The Open University of Wales
A heartfelt interview telling the story of The Open University of Wales's BG Reach project
Sometimes a project comes along where you’re not quite sure how it will go, but it ends up surprising you with its heart and story. This is one of those times. Blaenau Gwent Reach (BG Reach) is an initiative set up by The Open University in Wales to support the people of Blaenau Gwent to make art, music, creative writing and film that reflects the rich and fascinating history of their local area for an in-person and online exhibition
So when OU got in touch with us to see if we’d like to interview the participants of the project about their experience we were super keen to get going.
The thing is before we’d set off for filming, we actually didn't have a lot of information. We knew what the project was and the results of the exhibition, but we didn't know who actually took part, so we'd have to be creative and adapt once we'd arrived.
Turns out our interviewees would be members of the Blaenau Gwent retirement community and after a quick chat with them, we realised there may be a much deeper story than we had initially realised — perfect for a project focused on history & heritage.
Some of the participants had minimal on-camera experience with varying levels of access needs, so we knew that we’d have to be sensitive with the way we approached the interviews and the best way to do that is by reframing it as simply a conversation where there just so happens to be a camera.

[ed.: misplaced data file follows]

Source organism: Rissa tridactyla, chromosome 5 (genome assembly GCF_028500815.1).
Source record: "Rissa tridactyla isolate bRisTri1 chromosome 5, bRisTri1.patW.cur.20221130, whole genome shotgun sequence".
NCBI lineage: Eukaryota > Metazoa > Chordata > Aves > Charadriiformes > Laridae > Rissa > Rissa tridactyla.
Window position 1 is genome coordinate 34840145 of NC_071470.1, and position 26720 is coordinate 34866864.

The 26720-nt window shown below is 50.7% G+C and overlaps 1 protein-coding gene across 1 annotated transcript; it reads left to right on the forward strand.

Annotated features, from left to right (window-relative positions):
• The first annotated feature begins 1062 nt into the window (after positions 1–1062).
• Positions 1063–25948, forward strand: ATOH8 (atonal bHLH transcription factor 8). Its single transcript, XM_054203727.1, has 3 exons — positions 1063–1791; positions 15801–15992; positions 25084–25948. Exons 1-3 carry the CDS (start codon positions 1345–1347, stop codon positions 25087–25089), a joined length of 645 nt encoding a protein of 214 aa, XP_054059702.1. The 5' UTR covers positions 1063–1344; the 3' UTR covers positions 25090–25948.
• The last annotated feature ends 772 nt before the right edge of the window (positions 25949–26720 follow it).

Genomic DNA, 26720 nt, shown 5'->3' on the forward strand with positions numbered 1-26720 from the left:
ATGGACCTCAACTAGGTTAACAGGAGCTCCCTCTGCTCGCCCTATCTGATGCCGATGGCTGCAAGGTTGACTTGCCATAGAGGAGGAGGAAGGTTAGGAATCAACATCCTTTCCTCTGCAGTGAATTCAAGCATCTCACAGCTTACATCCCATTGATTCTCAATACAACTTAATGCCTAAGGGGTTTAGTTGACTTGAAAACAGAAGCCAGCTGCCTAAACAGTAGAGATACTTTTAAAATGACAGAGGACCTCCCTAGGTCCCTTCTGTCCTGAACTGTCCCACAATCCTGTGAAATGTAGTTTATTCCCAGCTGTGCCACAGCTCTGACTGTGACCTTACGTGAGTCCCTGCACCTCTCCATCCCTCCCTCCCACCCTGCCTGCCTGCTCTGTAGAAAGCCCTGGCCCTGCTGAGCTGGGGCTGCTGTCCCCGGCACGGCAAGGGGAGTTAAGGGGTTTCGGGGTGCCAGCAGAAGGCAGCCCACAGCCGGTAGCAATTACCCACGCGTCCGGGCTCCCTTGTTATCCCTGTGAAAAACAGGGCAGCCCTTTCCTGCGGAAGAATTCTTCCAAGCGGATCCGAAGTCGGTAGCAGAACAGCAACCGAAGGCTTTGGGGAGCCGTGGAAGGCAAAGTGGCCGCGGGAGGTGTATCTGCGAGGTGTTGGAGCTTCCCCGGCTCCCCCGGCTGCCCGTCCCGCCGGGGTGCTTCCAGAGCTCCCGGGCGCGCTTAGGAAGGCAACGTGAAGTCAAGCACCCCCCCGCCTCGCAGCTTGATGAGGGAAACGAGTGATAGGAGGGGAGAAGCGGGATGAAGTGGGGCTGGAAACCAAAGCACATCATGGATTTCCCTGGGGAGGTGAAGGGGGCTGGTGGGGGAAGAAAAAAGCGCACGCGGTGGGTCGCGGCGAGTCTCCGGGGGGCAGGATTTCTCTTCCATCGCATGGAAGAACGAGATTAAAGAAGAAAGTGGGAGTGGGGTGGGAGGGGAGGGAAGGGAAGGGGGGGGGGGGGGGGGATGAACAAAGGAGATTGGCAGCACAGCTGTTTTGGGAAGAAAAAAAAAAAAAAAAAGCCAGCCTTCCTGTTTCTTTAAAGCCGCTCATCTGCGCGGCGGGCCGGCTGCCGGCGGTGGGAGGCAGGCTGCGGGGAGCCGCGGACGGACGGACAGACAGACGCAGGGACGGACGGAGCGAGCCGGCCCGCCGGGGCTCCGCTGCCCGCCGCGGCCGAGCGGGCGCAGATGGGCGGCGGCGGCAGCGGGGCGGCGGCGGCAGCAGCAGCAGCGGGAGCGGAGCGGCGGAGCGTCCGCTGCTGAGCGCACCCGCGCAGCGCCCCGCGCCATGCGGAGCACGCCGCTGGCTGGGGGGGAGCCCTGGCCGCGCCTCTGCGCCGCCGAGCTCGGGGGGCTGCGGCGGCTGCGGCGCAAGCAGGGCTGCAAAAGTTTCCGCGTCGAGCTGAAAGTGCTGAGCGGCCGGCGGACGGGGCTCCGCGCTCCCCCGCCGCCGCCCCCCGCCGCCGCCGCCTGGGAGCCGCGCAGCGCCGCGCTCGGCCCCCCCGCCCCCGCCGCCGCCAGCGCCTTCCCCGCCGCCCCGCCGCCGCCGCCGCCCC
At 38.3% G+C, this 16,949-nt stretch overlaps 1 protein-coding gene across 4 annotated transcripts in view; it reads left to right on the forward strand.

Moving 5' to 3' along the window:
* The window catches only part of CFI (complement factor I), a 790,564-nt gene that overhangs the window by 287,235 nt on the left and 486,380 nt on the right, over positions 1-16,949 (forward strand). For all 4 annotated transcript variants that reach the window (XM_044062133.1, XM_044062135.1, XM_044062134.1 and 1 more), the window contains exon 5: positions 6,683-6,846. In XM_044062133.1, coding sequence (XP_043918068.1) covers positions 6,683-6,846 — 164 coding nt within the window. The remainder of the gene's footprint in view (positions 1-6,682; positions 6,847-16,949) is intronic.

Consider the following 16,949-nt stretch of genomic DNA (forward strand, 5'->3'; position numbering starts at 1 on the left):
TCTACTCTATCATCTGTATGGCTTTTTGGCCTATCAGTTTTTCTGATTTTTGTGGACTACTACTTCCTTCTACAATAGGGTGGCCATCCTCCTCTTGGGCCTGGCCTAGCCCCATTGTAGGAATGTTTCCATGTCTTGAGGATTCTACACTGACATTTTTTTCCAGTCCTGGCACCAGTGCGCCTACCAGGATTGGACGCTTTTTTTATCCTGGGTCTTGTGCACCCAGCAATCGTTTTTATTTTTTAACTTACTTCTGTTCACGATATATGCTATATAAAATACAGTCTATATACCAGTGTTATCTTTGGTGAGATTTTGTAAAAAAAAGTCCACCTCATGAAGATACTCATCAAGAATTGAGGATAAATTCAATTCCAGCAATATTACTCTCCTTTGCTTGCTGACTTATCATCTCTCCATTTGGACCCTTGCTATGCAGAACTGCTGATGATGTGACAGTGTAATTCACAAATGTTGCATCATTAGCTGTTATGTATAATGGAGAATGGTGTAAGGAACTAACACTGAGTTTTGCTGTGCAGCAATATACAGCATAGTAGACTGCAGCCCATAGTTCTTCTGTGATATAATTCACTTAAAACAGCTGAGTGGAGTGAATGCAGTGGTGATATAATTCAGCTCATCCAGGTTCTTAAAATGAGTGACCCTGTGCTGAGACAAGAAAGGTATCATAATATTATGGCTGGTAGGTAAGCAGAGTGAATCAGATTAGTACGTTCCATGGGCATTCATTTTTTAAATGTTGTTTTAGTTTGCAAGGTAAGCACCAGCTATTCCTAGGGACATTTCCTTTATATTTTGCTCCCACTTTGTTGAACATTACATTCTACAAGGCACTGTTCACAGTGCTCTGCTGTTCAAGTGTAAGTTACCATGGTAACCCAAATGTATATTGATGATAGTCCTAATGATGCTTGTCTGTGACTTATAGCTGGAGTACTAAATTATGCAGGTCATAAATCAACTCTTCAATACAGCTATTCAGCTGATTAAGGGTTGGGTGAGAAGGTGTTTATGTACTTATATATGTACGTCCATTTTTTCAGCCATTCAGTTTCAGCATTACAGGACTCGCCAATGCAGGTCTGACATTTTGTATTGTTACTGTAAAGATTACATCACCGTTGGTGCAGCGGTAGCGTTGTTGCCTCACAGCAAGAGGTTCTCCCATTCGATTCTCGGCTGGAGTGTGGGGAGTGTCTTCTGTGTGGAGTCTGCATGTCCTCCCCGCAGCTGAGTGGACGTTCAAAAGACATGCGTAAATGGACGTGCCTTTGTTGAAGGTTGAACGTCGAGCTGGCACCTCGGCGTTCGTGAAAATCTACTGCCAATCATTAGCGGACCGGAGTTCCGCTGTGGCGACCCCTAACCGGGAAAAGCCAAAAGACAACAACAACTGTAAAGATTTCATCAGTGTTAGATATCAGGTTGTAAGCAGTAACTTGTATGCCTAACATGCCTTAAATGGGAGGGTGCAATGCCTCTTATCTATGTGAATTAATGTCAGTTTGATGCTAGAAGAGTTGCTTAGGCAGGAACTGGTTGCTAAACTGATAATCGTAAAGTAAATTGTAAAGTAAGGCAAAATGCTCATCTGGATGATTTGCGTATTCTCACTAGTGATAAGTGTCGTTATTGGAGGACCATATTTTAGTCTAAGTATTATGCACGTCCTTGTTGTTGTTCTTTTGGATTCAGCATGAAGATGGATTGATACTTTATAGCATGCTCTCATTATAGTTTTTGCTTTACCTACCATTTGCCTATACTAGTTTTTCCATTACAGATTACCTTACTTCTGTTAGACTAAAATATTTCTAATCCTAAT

Before each interview, we prepped them about the main points that we’d want to cover, but it was during the questions in between the questions that the real story came alive. It was clear that the BG reach project had touched this community in a very profound way, and it was our job to capture it and make it look good.
As a result, the main thing we wanted to avoid is the film feeling overly corporate. There was a real heart to what people were saying so we instead opted for a more documentary style that felt as if the interviews were taking place in a staged set.
We did this by pushing the lighting as deep as we could to give a more personal and stylised feel and coupled with a grounded and heartfelt soundtrack which didn’t distract from what participants were saying, but also had the level of sincerity that we were going for.
This project really demonstrates the power when you have an idea of what you want but you haven’t overly cemented the vision. With person-focused content, it’s very satisfying to be able to be led by the participants and the environment rather than the other way around, and this is a perfect example of that.
All in all, we really loved the outcome, but more importantly so did the client: